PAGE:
“Hire slow and fire fast” is generally a good mantra when managing crew. But sometimes you simply don’t have that choice. Where loss of crew is due to injury or incompatibility, for example, you’re forced to recruit mid-season, you may have no choice but to hire fast to fill that gaping hole as soon as possible.
The following tips will keep you focused and help you find your new crew member quickly.
1. Clearly define the job requirements and the time frame. The new crew member will need to hit the ground running—they’ll need to understand the position they’re stepping into. Setting out these requirements should be done in two steps. Firstly the general description to give to the crew agents/ Jobs Board. Secondly the nitty gritty detail which should be saved for the interview.
2. Use existing relationships to find crew: Your contacts are a treasure trove of potential crew. Keep a record of former crew members, of promising applicants you didn’t hired (or who didn’t take the job), and of people you meet in the industry. When you need to fill a position fast, scrolling back through contacts whose credentials you’re already familiar with is a lot quicker and easier than hiring from scratch. And you never know—the one that got away may well be looking for a new opportunity at the very same moment.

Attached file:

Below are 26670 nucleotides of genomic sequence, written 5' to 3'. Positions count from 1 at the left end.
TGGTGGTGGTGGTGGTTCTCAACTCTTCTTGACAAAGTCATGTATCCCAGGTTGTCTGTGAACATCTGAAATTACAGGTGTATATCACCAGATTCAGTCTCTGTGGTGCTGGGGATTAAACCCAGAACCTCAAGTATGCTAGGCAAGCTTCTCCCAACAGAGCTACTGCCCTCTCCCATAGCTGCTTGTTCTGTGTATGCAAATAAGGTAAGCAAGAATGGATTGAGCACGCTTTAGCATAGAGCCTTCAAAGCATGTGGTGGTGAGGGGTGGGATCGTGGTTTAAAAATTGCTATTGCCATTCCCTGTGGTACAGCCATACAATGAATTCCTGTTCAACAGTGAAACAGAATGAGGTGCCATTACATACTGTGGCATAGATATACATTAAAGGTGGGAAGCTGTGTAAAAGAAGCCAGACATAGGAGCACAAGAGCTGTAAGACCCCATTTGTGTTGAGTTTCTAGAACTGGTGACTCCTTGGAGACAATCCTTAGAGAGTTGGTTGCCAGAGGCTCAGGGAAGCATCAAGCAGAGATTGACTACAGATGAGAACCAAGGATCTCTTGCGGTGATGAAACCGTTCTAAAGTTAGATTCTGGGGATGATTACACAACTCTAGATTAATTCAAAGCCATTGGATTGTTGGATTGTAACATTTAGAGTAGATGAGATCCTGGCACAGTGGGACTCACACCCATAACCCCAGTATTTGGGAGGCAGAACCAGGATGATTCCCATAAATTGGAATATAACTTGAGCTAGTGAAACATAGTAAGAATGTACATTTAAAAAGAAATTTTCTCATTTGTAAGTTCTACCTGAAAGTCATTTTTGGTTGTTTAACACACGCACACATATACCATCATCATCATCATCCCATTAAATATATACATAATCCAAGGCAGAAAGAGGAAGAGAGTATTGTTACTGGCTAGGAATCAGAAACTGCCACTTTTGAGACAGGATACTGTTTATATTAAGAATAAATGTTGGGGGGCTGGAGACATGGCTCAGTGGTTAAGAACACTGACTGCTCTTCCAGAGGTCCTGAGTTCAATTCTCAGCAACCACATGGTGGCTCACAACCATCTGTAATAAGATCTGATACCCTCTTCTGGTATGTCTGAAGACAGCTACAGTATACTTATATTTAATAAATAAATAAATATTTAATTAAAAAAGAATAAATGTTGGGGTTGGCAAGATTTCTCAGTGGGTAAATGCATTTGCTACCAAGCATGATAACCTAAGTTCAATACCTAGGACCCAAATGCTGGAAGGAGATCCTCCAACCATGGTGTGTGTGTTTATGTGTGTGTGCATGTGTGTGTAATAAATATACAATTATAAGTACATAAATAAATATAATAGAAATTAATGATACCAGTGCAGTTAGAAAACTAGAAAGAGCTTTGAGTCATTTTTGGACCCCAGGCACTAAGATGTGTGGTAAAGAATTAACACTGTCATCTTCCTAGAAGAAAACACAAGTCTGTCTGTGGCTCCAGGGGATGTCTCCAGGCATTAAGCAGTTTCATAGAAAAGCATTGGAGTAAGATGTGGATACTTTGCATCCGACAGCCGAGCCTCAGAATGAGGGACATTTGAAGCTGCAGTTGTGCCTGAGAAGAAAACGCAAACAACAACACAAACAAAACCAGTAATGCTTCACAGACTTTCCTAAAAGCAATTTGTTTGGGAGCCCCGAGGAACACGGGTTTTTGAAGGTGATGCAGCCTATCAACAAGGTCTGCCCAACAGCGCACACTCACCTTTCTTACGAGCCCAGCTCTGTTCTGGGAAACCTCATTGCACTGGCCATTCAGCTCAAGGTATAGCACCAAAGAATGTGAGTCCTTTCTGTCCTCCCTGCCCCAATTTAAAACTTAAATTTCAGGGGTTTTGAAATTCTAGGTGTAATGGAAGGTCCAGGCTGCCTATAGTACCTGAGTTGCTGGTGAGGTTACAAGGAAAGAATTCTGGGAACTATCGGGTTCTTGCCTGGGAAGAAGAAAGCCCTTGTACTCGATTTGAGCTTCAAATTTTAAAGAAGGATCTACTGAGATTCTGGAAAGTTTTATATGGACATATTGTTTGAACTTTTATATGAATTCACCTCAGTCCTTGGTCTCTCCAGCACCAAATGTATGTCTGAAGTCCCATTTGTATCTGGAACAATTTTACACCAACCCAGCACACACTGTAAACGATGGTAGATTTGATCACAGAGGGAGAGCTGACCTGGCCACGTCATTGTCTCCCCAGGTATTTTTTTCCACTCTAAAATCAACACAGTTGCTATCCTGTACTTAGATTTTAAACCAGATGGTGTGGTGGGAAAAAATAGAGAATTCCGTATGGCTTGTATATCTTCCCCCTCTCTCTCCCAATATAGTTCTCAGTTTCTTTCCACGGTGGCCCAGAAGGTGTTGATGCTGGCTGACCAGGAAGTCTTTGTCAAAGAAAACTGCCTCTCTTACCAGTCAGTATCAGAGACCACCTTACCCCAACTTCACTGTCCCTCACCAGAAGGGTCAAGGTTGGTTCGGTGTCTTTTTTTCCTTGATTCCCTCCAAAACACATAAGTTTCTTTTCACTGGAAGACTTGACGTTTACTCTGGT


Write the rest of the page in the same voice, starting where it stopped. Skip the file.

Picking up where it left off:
3. Broaden your mindset: Don’t just look at applicants from a skills perspective, look at them in terms of their “strengths” as well. What I’m getting at is this: you are mid-season with a crew that’s already worked together for several months. It should now be possible for a less experienced member to be brought on-board and up to speed in a very short time—as long as that person has the right attitude.
4. Chose good recruiting tools that take the emphasis away from you doing the admin work, like making sure you have all the crew member’s documentation.
5. Build a standard recruiting process. When you’re hiring ad hoc, rather than building repeatable processes through quantitative insights and technology, you end up conducting your searches manually—a process that, as with any job functions, can feel a bit like throwing spaghetti at the wall.